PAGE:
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Friday, May 25, 2012

YOU Deserve an Award!

Nearly every day, I find out about another terrific project or program a library is planning.  While most of you would agree that providing terrific service and programming is its own reward, awards sponsored by the Wisconsin Library Association could provide you with the recognition you deserve and the financial resources to do even more great stuff!

Library of the Year, Librarian of the Year, Special Services Award--all of these are worthwhile and important, and definitely worth applying for, if a little time-consuming.  But there's one award that has been out there with no applications for a few years--and it is one that nearly every library in our system deserves to win!

WLA/HIGHSMITH AWARD: (Award winner receives $1,000) Libraries of any size or type are eligible for the award, which "recognizes a library's achievement in planning and implementing an exemplary program or service that has had a measurable impact upon its users.  The purpose is to encourage innovation by highlighting collective efforts within a library, wherein staff, administration and volunteers have successfully marshaled the library's resources to benefit its users."  

Applications are due on June 1!  Programs for kids, programs for teens, programs for adults--all are eligible!  If you are thinking of applying but are intimidated by the application process, let me know!  I'm happy to provide any assistance I can.

Best wishes, I hope to come to the Awards Ceremony at the Annual Conference in October to cheer for one of you!

Thursday, May 24, 2012

More Ideas from the WAPL Idea Swap

Here are some more ideas I got from the programming-for-elementary-ages- idea swap, held at the Wisconsin Association of Public Librarians Conference earlier this month (look for more coming up!)

  • From Waupaca:  Jousting using library stools as mounts and swim noodles as swords--the goal is to knock a ball off a cone held in the non-noodle hand.
  • From Algoma and other places:  Chocolate program included:

    • Personality test, based on what kind of chocolate bar was your favorite
    • Chocolate tasting
    • Photos of cross-sections of candy bars, guessing
    • Microwave candy bars, then guess what kind they are
  • From Rhinelander:  Worm racing!
    • Teams of 2
    • Worms (nightcrawlers) from the bait shop
    • Give the worms a wet surface to traverse
    • They always have a local vet there, with worm ambulance for very, very tired worms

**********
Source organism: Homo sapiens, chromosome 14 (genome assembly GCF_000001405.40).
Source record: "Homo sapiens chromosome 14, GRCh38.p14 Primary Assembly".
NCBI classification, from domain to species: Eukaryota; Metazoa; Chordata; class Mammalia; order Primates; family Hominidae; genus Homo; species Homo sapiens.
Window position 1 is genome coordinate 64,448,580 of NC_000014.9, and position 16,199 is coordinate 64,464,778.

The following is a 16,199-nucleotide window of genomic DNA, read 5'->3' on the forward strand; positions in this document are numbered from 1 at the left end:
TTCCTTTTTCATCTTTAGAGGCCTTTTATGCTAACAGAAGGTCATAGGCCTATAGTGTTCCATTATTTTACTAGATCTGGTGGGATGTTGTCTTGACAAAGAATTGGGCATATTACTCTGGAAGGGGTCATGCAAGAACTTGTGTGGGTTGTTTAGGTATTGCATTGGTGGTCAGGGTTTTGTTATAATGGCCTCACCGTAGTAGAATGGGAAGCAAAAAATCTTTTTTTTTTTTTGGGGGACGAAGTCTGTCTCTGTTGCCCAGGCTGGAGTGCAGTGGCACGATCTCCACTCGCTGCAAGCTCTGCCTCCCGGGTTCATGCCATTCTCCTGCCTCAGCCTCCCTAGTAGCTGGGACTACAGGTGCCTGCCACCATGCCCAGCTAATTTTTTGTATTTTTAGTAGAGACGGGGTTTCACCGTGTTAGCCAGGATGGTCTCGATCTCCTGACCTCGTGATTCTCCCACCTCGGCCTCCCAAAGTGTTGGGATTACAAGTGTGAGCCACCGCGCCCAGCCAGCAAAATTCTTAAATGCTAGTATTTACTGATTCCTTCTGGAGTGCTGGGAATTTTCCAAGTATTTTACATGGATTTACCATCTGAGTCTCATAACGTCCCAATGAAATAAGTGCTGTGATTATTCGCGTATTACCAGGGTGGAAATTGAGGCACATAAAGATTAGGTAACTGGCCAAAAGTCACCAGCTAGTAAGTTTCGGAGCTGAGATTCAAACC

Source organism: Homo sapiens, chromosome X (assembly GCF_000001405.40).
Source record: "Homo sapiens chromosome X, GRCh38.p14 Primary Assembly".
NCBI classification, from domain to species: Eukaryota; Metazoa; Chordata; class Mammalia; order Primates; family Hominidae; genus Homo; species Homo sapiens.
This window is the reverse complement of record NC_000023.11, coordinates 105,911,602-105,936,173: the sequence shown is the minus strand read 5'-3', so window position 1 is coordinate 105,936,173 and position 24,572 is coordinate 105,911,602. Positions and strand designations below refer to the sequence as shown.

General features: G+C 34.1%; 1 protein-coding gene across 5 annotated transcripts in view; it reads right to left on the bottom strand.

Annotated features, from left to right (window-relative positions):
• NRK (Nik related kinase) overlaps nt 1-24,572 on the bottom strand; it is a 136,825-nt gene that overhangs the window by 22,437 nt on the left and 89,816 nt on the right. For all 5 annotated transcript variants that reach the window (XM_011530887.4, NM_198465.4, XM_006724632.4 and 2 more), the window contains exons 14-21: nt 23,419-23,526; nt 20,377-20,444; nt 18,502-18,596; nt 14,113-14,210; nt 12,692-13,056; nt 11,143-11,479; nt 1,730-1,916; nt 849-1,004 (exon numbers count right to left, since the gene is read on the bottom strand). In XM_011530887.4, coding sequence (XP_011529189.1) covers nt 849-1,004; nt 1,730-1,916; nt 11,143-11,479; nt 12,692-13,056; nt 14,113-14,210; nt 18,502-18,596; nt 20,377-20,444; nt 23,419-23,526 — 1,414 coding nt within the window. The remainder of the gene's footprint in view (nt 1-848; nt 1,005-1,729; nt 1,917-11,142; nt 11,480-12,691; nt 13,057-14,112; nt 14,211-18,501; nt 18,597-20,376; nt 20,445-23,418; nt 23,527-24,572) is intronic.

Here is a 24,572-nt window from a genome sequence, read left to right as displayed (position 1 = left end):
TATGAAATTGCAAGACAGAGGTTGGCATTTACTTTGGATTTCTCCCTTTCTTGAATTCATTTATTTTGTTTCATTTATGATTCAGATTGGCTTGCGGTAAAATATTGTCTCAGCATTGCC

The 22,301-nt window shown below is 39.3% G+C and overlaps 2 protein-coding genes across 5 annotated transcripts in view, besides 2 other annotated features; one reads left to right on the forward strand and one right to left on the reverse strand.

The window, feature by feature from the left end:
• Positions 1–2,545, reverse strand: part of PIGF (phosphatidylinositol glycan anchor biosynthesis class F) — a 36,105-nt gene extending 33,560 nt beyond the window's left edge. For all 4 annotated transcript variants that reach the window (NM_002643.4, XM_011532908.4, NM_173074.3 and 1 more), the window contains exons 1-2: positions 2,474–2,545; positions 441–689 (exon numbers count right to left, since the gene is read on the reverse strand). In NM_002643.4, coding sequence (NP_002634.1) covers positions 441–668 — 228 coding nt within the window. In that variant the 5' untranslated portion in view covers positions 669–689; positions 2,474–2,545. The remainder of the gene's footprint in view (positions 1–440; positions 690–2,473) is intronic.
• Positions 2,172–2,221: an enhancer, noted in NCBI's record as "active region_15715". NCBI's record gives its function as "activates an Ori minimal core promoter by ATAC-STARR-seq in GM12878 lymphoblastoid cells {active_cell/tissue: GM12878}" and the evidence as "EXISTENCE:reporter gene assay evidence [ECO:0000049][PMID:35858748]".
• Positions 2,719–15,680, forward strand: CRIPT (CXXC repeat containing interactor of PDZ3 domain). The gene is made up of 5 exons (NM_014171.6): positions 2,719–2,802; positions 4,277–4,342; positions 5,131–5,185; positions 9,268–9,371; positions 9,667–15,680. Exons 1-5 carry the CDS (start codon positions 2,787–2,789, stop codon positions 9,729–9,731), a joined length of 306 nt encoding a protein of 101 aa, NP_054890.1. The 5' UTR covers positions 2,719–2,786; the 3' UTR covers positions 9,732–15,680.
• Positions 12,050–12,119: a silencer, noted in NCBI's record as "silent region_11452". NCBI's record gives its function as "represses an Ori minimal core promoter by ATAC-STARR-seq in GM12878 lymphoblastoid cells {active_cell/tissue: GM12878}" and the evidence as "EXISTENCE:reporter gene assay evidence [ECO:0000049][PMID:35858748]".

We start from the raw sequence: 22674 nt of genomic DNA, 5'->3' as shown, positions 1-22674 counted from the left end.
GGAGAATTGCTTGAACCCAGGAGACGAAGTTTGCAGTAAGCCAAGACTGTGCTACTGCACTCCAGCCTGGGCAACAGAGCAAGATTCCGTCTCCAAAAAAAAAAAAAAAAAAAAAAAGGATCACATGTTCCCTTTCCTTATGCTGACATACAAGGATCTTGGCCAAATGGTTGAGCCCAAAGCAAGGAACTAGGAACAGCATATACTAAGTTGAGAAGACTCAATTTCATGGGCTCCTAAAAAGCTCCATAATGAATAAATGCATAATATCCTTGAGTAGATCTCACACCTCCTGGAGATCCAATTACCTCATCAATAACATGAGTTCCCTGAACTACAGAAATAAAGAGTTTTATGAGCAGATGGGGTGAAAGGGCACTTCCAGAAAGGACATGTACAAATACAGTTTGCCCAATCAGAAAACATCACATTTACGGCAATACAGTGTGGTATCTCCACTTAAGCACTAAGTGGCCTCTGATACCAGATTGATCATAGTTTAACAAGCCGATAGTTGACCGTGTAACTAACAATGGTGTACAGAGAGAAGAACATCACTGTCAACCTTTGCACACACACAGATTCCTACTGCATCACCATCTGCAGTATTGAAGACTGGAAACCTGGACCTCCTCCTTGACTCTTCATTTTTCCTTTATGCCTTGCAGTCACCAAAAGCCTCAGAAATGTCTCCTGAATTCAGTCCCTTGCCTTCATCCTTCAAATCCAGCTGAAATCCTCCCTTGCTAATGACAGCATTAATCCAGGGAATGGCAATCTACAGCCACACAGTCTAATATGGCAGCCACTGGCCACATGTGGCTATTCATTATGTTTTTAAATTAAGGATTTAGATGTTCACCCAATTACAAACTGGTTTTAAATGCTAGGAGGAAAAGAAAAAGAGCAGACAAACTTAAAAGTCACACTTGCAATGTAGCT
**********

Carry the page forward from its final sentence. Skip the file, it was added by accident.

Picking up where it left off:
• Someone else was reminded of minnow racing in gutters
  • Kite programs!  Very popular, especially if you have a place to take kids to fly them
    • Wisconsin Kiter's Club is a good resource--here in western WI, we might have better luck with the Minnesota Kite Society (it looks like they do educational events)
      • Several folks mentioned having great success with 20 minute kites, and how fun it is to see families and individual kids out flying their kits for weeks after the program!                         
  • A How-Does-It-Work program:  get donations of old computers, radios, and other.  Let kids take them apart and examine how they work.  BYOS (Bring Your Own Screwdriver).  Most cities have a recycling program for electronics--make sure you aren't stuck with a huge fee for recycling these before accepting donations!

Wednesday, May 23, 2012

Wretches and Jabberers

One of the most inspiring and mind-expanding things at the Wisconsin Autism Society's annual conference I attended earlier this month was a keynote speech by Tracy Thresher and Larry Bissonnette.  Tracy and Larry are two intelligent, perceptive, humorous, poetic Vermont natives, and neither of them speak.  Both men are autistic, and as adults were introduced to facilitated communication--one-finger typing into a computer that vocalizes for them. As children and young adults, neither of them had a way of communicating the thoughts and ideas they had.

They are tremendous advocates for themselves and others with autism and other disabilities, and last year they released a movie (Wretches and Jabberers) about their world travels--Finland, Sri Lanka, Japan--to meet with other people who communicate this way.  The Power Point and movie clips they shared were moving, and the presentation as a whole had a tremendous affect on me.  It was a clear reminder how important it is not to assume anything about intelligence or lack thereof based on whether or not someone can communicate, how they look, or how they behave.

In fact, during the presentation, there were several times when Larry (an eloquent, artistic, deeply funny and perceptive person who talked about craving connections with others) couldn't keep his seat on the stage and needed to leave and pace, tap his arm, and do other things to organize himself.  He apologized for this, but for me it was a powerful reminder that there is so much going on with people beyond what we can initially see.  It drove home some of his points so effectively that though it was frustrating for him, I appreciated it.

I haven't had a chance to see the film, but I'm very excited for the copies I ordered for libraries to arrive so I can watch it and begin to recommend it enthusiastically to all of you, especially those of you who are starting to work more with kids on the spectrum.  Intelligence and good hearts are not the exclusive domain of neurotypical people!  Remembering that in our core will make a difference in how we serve people in our libraries.